The clock hit zero, and the sky began to darken. Objects flew all around me — obscuring my field of vision — and the mob shrieked. A masked man pointed at me and gestured with hate.
I was a pilgrim in an unholy land.
“Here’s a toast to dear old Penn!” they shouted. And then they threw toast.
The Penn faithful, I learned last weekend, have been throwing toast at the end of the third quarter of every home game since the 1970s. Their toast, once champagne, has turned literal. And after the third quarter, it covered the field on the home side.
The referees, eager to continue play, kicked the toast onto the track around the field, and I spent the fourth quarter watching Penn’s imitation Zamboni lap the stadium, sweeping toast into its underbelly. Where does all that toast go, I wondered?
The Penn alumni association claims that at an average game, fans throw 20,000 to 30,000 pieces of toasted bread and bagels (the school is one-third Jewish) onto the field. And I was there for the homecoming game — Penn’s most important weekend of the year. Though the school has not released the official numbers yet, I will confidently guess that more than 30,000 pieces of toast were thrown onto Franklin Field that day. The Zamboni driver can confirm.
But despite the abundance of baked goods, the game missed something. Maybe it was something intangible, like spirit. Or maybe it was something quantifiable, like 36,925 fans. With only 15,668 supporters in attendance, the stadium was filled to only 30 percent capacity. And so I, with two friends from Yale, crossed from the sun-soaked Yale side to the shaded Penn half in the first quarter. After saying hi to the Yale(!) Precision(!) Marching(!) Band(!), we walked through more than a dozen empty sections. It was these sections that both teams faced during in overtime, when Yale eked out a 26-20 victory in the third and final extra session. The teams threw and kicked toward empty seats with the game on the line. And I couldn’t help wondering, as I left the stadium, if those seats made the difference.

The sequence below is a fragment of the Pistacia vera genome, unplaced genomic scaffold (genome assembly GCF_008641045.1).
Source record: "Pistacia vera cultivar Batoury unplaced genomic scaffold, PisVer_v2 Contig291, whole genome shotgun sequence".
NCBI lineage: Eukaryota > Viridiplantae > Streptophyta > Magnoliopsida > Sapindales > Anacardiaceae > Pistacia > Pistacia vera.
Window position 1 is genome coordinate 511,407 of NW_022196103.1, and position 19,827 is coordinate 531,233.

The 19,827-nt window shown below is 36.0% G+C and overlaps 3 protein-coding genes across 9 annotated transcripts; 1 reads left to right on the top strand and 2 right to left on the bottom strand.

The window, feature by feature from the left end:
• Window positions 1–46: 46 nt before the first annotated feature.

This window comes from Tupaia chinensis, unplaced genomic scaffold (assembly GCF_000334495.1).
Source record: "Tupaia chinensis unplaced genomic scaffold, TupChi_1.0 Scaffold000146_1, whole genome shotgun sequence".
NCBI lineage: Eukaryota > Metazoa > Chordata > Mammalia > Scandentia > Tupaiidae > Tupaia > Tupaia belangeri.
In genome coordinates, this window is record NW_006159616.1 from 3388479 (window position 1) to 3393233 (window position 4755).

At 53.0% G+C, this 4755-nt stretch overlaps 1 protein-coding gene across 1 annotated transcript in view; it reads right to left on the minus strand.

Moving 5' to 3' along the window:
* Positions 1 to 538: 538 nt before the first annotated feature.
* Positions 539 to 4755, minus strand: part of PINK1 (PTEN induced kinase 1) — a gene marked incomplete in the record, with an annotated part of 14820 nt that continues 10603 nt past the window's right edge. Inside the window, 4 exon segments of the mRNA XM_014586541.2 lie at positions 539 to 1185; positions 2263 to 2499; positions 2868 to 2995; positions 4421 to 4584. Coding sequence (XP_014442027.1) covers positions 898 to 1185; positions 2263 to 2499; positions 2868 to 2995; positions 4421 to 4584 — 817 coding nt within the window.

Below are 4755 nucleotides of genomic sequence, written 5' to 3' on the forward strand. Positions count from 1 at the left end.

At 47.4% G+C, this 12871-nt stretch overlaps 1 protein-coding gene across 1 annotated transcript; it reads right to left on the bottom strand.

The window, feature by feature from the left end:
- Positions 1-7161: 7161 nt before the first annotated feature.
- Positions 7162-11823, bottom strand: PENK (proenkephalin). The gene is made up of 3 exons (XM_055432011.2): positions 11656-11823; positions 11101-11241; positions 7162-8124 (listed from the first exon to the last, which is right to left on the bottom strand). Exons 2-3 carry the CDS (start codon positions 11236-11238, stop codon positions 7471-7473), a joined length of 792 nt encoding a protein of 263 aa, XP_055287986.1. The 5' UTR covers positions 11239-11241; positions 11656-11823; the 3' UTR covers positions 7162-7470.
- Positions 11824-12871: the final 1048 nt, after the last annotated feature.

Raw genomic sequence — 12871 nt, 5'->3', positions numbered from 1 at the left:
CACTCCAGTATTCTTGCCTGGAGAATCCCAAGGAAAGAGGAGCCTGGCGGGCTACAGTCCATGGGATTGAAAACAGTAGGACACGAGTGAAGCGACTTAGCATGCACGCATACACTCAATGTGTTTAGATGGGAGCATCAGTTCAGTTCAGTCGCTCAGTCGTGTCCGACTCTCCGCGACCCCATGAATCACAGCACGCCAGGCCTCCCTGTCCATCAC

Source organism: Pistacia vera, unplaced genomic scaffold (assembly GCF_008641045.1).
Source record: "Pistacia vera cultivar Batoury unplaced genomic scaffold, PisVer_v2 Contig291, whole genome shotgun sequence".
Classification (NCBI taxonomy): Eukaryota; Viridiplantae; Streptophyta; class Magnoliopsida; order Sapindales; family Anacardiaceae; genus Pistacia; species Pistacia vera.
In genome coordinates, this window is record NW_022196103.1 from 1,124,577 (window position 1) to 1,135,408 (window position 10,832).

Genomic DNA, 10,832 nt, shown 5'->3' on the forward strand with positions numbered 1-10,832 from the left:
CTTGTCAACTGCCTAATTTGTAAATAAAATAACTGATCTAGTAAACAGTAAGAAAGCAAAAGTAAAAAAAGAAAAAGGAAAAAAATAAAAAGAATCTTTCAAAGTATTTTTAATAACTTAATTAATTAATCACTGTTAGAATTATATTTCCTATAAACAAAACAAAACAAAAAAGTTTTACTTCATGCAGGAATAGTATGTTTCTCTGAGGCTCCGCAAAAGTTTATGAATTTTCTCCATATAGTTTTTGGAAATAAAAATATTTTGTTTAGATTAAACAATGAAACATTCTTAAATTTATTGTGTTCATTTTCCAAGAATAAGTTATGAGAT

In fairness, the 15,668 fans in attendance surpassed last year’s average attendance of 12,021. And the fans there did their best, staying loud through the game’s four hours. But there could have been more, and they could have done more. All in all, they failed to do Franklin Field proud.
The stadium is one of the most storied American sports arenas in use today. Opened in 1895, the stadium has hosted the Penn Relays, the largest track-and-field meet in the U.S., every year since. It was home to the Philadelphia Eagles for over a decade and it hosted the Army-Navy football game from 1899 to 1935. Franklin Roosevelt accepted the 1936 Democratic presidential nomination at the stadium. And in 1970, during a game there between the Eagles and the New York Giants, a drunk Howard Cosell vomited on his color commentator’s cowboy boots before halftime, when he left the stadium and took a cab all the way back to New York.
In M. Night Shyamalan’s movie “Unbreakable,” Bruce Willis plays a security guard at Franklin Field who has never, ever missed a day of work because he is incapable of becoming hurt or sick. Penn fans could have given a similarly superhuman strength to their team on Saturday, but the 35,000 empty seats created a void instead of an emotional boost.
As it was the school’s homecoming weekend, the campus was flooded with alumni. Penn has no student tailgates, but the university had set up a massive buffet of food on Locust Walk, the path to the stadium. That evening, the university’s president, Amy Guttmann, unveiled the school’s new $3.5 billion, five-year capital campaign. But the hype and excitement only traveled so far. Their bellies full, much of the crowd apparently failed to make it into the game.
The Penn community has shown it can support the Quakers. In the fall, students camp out overnight for basketball season tickets, showing energy that rivals that of athletic powerhouses like Duke and UConn. But they didn’t bring that energy this weekend. Maybe they just don’t care about football. Or maybe a lot of them don’t care about toast.
Either way, the two teams went into overtime even, as they had been all day. The first half ended with a score of 7-7. The second half ended at 10-10. The first overtime at 17-17. And the second at 20-20. It seemed that nothing could determine the superior team. With Bulldogs star Mike McLeod ’09 injured at the end of the first half, Penn had a prime opportunity to continue an impressive streak: victories in every home game against Yale since 1990. But the home field advantage melted away as Yale drove toward empty stands, tied once again, at 20-20 in the final overtime.
Where could be cheering, jeering Penn fans there were none. None to harass the opposing team. None to wave signs covered in the Red and Blue. None to scare Yale away from the goal line.
And the masked man, the Pennsylvania Quaker, dressed in full trappings, hateful as he was, failed to inspire fear in me. Despite his pointing and choking gestures, he couldn’t erase the frozen grin from his mascot’s head. I smiled back at him and watched the Bulldogs break through the line, finally, to win the game. Thirty-five thousand empty seats watched with me, in stunned silence.
Pete Martin is a sophomore in Morse College.